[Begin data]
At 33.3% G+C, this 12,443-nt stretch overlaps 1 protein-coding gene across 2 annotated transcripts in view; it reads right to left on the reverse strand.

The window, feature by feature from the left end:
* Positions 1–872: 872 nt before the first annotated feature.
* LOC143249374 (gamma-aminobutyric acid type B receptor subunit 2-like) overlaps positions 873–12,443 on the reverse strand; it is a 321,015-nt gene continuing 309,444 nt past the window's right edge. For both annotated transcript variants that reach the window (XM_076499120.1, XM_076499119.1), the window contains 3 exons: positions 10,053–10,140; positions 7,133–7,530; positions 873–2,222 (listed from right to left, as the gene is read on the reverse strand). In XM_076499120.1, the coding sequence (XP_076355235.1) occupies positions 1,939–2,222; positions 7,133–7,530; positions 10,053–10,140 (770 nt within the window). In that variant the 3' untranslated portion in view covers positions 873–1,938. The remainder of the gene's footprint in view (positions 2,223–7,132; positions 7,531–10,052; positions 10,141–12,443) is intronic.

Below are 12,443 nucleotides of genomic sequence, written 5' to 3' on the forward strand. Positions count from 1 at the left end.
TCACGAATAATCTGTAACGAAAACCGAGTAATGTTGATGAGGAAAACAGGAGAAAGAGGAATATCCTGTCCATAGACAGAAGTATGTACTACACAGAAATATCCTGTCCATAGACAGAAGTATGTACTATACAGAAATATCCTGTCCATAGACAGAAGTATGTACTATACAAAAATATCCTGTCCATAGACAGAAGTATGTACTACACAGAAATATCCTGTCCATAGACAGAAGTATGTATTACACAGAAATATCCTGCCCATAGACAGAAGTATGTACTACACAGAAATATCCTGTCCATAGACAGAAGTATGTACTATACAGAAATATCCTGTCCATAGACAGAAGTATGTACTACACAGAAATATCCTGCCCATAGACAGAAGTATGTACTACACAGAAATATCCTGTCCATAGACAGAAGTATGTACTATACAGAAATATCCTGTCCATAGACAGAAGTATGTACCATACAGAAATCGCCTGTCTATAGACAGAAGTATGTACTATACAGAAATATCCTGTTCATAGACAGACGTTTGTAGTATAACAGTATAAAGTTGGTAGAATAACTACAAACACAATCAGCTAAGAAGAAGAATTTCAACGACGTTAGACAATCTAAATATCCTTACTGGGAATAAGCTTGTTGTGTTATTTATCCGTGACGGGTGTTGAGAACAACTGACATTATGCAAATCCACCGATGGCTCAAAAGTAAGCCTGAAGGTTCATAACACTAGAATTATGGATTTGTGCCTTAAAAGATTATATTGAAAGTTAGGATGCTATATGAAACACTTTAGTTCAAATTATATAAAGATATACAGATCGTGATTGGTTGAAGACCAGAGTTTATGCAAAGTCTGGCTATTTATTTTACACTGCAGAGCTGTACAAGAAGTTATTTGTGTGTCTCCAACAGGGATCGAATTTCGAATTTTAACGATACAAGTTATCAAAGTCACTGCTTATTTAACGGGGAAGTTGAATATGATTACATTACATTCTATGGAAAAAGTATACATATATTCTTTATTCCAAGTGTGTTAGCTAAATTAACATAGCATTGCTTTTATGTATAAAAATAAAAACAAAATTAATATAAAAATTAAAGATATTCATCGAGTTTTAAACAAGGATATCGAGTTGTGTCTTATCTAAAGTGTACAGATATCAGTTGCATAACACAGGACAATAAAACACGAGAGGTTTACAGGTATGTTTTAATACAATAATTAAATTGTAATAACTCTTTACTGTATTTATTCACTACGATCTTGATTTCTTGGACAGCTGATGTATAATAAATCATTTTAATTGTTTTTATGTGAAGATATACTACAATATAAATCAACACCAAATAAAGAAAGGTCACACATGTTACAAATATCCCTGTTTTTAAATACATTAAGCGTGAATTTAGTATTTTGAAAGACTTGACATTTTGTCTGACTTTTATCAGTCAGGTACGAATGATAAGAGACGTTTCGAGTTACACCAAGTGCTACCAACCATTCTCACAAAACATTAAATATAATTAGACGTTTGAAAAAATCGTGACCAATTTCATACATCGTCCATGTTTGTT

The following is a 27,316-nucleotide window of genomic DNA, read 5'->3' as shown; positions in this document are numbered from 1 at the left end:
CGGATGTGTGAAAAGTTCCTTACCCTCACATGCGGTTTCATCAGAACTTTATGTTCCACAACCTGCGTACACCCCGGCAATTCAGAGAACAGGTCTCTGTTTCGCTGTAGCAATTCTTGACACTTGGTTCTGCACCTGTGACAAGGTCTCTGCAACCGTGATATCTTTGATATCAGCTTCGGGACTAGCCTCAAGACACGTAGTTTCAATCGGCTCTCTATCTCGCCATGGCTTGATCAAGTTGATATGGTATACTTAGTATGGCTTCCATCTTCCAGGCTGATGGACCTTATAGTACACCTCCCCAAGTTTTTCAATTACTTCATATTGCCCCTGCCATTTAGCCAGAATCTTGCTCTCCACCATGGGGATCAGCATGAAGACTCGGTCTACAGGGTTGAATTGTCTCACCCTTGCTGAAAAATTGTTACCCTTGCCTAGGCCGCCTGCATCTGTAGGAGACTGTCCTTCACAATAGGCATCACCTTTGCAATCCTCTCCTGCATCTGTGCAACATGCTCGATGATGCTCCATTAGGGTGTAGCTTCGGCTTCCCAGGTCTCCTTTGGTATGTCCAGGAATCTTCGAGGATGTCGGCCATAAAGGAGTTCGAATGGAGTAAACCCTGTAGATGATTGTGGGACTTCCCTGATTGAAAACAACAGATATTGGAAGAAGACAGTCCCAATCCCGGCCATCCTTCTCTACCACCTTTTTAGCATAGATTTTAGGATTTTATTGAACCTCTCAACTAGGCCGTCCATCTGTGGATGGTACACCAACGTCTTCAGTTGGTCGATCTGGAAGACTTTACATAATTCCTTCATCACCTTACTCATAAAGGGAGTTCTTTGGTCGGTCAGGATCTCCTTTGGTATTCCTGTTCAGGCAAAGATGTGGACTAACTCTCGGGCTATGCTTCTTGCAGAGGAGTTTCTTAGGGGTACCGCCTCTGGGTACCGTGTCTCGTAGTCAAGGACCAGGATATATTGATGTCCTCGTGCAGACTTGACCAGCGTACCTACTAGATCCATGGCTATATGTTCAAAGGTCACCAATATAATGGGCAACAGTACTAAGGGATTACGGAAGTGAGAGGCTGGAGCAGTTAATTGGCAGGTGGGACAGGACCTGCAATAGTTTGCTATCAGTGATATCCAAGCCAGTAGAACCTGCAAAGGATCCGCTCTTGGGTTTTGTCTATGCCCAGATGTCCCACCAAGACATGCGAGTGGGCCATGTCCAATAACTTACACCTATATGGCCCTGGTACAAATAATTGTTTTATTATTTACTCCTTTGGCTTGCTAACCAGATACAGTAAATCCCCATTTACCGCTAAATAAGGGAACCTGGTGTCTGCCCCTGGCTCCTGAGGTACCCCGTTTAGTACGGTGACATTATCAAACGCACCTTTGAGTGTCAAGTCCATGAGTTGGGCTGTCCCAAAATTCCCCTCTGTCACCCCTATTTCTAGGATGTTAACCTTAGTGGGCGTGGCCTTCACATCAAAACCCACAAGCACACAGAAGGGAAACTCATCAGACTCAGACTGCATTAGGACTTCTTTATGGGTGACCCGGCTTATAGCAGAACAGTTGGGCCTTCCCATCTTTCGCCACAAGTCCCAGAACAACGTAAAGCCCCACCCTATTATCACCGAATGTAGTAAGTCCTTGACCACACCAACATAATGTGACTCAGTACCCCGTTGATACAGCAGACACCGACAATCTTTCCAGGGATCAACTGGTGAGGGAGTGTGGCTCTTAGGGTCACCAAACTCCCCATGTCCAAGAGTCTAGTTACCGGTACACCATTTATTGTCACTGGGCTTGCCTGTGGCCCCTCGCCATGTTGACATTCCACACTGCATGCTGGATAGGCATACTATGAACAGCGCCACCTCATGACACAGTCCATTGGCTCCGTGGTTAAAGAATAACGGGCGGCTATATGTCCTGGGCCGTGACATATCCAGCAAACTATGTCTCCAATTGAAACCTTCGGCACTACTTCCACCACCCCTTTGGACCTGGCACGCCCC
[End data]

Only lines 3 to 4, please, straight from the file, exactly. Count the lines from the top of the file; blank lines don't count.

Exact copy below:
* Positions 1–872: 872 nt before the first annotated feature.
* LOC143249374 (gamma-aminobutyric acid type B receptor subunit 2-like) overlaps positions 873–12,443 on the reverse strand; it is a 321,015-nt gene continuing 309,444 nt past the window's right edge. For both annotated transcript variants that reach the window (XM_076499120.1, XM_076499119.1), the window contains 3 exons: positions 10,053–10,140; positions 7,133–7,530; positions 873–2,222 (listed from right to left, as the gene is read on the reverse strand). In XM_076499120.1, the coding sequence (XP_076355235.1) occupies positions 1,939–2,222; positions 7,133–7,530; positions 10,053–10,140 (770 nt within the window). In that variant the 3' untranslated portion in view covers positions 873–1,938. The remainder of the gene's footprint in view (positions 2,223–7,132; positions 7,531–10,052; positions 10,141–12,443) is intronic.